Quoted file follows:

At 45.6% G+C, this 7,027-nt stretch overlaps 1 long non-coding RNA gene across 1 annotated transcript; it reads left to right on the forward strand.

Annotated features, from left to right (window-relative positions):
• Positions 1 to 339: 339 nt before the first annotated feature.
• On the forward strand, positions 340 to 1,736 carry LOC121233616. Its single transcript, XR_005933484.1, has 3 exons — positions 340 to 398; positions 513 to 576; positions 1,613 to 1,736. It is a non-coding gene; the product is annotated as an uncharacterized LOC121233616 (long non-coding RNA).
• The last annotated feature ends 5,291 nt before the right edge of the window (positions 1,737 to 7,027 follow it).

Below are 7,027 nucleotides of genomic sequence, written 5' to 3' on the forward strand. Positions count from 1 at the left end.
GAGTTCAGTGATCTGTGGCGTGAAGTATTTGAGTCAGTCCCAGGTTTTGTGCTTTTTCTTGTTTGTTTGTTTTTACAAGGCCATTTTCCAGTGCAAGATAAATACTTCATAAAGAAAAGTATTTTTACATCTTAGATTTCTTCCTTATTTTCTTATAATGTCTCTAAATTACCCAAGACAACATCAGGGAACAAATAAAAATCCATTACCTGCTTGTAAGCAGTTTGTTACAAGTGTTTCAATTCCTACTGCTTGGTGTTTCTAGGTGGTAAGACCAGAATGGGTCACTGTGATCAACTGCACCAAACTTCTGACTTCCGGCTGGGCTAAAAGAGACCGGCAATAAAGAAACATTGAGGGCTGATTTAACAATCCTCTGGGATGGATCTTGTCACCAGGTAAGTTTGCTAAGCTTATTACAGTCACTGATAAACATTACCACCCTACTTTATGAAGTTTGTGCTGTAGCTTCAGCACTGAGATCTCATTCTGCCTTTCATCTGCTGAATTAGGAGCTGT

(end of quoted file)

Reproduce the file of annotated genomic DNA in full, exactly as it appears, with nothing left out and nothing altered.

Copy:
At 45.6% G+C, this 7,027-nt stretch overlaps 1 long non-coding RNA gene across 1 annotated transcript; it reads left to right on the forward strand.

Annotated features, from left to right (window-relative positions):
• Positions 1 to 339: 339 nt before the first annotated feature.
• On the forward strand, positions 340 to 1,736 carry LOC121233616. Its single transcript, XR_005933484.1, has 3 exons — positions 340 to 398; positions 513 to 576; positions 1,613 to 1,736. It is a non-coding gene; the product is annotated as an uncharacterized LOC121233616 (long non-coding RNA).
• The last annotated feature ends 5,291 nt before the right edge of the window (positions 1,737 to 7,027 follow it).

Below are 7,027 nucleotides of genomic sequence, written 5' to 3' on the forward strand. Positions count from 1 at the left end.
GAGTTCAGTGATCTGTGGCGTGAAGTATTTGAGTCAGTCCCAGGTTTTGTGCTTTTTCTTGTTTGTTTGTTTTTACAAGGCCATTTTCCAGTGCAAGATAAATACTTCATAAAGAAAAGTATTTTTACATCTTAGATTTCTTCCTTATTTTCTTATAATGTCTCTAAATTACCCAAGACAACATCAGGGAACAAATAAAAATCCATTACCTGCTTGTAAGCAGTTTGTTACAAGTGTTTCAATTCCTACTGCTTGGTGTTTCTAGGTGGTAAGACCAGAATGGGTCACTGTGATCAACTGCACCAAACTTCTGACTTCCGGCTGGGCTAAAAGAGACCGGCAATAAAGAAACATTGAGGGCTGATTTAACAATCCTCTGGGATGGATCTTGTCACCAGGTAAGTTTGCTAAGCTTATTACAGTCACTGATAAACATTACCACCCTACTTTATGAAGTTTGTGCTGTAGCTTCAGCACTGAGATCTCATTCTGCCTTTCATCTGCTGAATTAGGAGCTGT